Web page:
If you need to be kept warm in the heat of the Australian summer, you’ll want to know about a new heat treatment method being developed by medical researchers.
Researchers in the US and Europe have developed a new method of using heat from a small electric heater to deliver heat treatment to a small amount of skin.
The heat can be delivered through a small needle inserted under the skin, rather than directly to the skin.
Researchers believe the new heat method will reduce skin temperatures by as much as 20 degrees Celsius.
The method is a step closer to clinical trials for a procedure known as skin hydration, which involves using heat to cool the skin and help it recover from burns.
“Our study showed that a small heating device was able to deliver significant heat from the electric heater,” Dr. Raul Rauber, a researcher at the University of Texas at Austin, said.
“We hope to test the heating device on more patients in the future.”
The study was published in the journal Advanced Functional Materials.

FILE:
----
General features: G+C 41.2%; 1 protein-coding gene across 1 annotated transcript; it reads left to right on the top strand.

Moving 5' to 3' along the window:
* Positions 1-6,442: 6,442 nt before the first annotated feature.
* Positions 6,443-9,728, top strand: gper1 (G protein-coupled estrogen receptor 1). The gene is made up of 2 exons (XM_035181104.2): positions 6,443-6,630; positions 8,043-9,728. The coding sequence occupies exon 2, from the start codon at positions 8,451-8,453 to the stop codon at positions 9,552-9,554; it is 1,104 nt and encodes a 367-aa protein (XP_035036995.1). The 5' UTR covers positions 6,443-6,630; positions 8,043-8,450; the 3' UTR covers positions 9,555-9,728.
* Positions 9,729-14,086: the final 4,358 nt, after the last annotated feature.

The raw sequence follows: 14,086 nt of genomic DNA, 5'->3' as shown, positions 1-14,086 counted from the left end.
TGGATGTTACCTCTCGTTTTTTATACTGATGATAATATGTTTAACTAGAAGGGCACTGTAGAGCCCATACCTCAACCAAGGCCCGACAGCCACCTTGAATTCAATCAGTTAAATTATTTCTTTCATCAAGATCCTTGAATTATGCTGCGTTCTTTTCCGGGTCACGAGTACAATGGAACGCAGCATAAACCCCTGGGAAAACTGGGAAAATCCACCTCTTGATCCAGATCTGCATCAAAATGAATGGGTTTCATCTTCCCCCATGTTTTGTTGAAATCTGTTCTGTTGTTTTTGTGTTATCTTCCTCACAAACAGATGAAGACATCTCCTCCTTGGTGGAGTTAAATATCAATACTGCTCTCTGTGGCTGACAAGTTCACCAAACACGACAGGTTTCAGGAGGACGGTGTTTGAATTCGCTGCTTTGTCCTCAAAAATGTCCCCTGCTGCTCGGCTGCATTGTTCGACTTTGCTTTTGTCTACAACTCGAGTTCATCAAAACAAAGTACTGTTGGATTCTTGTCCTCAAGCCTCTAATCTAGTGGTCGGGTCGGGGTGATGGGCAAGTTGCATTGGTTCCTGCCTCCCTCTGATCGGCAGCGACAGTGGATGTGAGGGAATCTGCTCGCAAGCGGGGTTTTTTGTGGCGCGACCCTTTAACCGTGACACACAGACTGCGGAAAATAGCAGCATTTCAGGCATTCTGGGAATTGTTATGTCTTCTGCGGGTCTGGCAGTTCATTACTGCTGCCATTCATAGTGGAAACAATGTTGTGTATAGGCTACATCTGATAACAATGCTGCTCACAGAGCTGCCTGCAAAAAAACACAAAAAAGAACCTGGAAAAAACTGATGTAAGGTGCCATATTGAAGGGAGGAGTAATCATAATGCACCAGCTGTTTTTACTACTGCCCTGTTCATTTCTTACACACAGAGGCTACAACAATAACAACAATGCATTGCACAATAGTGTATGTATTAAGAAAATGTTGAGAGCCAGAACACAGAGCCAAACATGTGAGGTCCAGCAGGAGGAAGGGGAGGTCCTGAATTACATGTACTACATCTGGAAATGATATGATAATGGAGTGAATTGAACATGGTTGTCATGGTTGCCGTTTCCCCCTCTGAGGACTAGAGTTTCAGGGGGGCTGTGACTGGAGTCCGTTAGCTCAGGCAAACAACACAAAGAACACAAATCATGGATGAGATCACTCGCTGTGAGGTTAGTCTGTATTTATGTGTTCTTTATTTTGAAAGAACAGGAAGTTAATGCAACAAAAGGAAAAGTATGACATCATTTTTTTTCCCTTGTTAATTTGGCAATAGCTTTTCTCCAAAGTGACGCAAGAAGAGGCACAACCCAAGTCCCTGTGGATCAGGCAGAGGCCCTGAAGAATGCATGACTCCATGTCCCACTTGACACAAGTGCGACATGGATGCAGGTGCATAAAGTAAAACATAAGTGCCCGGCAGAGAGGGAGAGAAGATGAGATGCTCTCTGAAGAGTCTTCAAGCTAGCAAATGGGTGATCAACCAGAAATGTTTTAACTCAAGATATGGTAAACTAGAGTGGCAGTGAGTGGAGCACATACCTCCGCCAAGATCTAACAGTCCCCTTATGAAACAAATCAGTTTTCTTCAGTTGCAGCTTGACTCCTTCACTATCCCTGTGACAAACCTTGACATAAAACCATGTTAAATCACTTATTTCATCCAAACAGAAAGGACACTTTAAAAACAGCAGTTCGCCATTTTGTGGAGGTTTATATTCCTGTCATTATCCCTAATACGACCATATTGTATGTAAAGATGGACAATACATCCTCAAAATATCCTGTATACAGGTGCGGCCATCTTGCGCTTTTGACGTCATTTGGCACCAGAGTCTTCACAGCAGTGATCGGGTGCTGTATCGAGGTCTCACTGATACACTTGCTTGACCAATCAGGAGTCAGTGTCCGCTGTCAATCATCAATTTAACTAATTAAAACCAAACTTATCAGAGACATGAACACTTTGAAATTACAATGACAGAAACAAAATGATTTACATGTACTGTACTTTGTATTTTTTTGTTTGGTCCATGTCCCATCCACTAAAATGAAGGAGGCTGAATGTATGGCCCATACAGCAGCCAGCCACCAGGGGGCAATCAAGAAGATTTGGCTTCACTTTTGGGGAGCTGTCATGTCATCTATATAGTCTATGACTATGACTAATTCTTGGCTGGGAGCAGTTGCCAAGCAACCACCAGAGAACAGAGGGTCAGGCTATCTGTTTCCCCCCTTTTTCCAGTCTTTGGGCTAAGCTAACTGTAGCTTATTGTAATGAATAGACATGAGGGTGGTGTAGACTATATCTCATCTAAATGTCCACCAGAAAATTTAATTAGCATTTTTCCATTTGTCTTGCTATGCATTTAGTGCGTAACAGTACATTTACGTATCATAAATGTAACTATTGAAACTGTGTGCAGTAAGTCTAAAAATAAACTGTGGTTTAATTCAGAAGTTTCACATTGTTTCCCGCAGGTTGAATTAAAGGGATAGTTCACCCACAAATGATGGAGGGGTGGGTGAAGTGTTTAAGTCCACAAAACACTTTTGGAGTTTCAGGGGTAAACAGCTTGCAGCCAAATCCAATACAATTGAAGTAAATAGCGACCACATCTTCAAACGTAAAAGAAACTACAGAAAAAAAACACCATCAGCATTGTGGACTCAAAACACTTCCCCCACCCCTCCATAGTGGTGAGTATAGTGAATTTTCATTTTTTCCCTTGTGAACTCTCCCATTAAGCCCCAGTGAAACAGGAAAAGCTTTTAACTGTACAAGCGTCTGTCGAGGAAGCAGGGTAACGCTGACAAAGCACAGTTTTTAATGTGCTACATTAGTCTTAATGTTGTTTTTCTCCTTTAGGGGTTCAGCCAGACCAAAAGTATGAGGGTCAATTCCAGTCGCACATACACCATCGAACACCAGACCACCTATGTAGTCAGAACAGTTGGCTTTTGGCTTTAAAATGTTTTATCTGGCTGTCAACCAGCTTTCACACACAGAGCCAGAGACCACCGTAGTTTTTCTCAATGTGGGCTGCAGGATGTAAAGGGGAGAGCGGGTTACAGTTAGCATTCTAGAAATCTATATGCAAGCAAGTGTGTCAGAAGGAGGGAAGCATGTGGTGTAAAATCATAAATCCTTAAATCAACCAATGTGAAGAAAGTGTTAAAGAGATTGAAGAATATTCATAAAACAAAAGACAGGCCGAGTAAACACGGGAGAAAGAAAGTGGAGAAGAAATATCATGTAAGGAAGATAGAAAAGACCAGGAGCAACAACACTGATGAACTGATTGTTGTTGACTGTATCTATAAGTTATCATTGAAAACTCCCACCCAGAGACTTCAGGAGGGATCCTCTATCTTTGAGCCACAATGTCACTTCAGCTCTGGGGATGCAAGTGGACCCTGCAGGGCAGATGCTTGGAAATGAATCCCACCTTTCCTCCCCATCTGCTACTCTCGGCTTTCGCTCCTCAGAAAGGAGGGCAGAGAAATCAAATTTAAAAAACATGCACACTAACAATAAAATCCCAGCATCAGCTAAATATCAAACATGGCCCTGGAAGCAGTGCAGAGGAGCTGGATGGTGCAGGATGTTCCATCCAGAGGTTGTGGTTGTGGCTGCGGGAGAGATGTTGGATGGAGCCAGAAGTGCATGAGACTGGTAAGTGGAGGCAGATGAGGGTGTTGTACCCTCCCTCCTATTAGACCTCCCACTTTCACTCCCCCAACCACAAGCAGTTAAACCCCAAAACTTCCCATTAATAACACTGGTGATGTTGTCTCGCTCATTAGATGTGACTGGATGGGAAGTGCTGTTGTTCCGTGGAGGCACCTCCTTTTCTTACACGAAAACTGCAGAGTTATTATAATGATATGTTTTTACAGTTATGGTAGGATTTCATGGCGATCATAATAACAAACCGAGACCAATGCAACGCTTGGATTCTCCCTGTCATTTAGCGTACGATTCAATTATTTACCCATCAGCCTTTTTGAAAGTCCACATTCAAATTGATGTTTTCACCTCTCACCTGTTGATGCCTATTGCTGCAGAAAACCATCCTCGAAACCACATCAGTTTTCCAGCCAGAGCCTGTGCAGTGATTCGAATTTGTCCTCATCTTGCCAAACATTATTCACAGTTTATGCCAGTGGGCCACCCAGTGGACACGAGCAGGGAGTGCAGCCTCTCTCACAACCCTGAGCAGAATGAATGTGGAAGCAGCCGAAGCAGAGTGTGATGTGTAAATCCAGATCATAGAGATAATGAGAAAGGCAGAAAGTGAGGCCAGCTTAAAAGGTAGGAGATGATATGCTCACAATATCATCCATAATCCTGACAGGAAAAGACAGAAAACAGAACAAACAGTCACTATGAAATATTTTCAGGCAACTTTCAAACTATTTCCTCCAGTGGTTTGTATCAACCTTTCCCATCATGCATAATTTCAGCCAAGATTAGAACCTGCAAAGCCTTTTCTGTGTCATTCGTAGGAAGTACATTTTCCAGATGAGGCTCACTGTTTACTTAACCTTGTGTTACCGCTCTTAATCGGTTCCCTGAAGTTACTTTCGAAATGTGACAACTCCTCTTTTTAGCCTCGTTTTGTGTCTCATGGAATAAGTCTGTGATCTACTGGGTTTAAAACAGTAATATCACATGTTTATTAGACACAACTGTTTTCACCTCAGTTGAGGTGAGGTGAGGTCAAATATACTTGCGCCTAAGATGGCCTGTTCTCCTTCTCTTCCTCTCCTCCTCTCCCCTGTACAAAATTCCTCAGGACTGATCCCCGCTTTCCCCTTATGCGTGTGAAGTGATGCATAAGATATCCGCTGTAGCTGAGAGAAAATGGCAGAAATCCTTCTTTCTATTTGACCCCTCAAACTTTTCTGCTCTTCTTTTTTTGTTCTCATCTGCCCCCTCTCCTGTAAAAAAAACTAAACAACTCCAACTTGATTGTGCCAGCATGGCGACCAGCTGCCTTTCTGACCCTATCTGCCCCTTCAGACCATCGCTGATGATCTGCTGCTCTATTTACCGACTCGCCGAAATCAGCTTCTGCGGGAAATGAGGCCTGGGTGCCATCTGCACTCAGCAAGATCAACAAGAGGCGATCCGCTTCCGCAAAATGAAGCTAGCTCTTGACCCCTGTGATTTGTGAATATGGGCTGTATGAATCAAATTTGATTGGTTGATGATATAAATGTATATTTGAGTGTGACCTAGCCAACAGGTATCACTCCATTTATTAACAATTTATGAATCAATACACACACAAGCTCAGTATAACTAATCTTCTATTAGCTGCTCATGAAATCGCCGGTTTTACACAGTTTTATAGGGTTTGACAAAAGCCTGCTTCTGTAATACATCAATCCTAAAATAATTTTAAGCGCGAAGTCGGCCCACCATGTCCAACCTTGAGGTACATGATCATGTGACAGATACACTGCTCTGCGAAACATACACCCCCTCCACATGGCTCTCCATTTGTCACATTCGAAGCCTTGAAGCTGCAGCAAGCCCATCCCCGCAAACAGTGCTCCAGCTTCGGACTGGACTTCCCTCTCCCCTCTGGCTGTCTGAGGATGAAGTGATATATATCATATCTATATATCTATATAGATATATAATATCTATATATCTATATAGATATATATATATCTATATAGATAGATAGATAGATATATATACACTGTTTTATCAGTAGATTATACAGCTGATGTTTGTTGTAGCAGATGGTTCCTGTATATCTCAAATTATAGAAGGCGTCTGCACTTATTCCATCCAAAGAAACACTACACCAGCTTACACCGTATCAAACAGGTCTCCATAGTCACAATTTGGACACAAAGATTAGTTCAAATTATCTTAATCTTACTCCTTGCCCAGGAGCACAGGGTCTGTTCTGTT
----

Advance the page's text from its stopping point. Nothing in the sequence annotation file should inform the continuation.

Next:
“It’s a promising approach for managing skin temperatures in a non-thermal environment,” said Dr Raubers co-author and UT Austin Professor of Materials Science and Engineering Dr Paul Gage.
“This type of heat therapy is generally used in the management of burns in the field, but is rarely applied in the home.”
Dr Gage and his colleagues believe the study demonstrates the feasibility of a heat-based approach to treating burns.
The researchers are now working to develop the heat treatment system that will be available to the public.
“These types of treatments are really exciting because they are able to produce heat in a fraction of a second,” Dr Gage said.
The study also shows that the use of a small, portable heating device is a viable and practical alternative to using an electric heater.
“What this means is that the patient can get heat delivered through the skin with little or no need for additional equipment,” Dr Raul said.
Dr Rauberg said that heat is one of the most common ways of delivering heat to the human body.
“In fact, the average human body temperature is about 120 degrees Celsius and this heat is produced by the skin,” he said.”[This study] demonstrates the utility of this heat for treating burns and reducing the skin temperature to a manageable level.”
Dr Raul is also the director of the Institute for Heat and Microdevices in the Department of Materials and Bioengineering.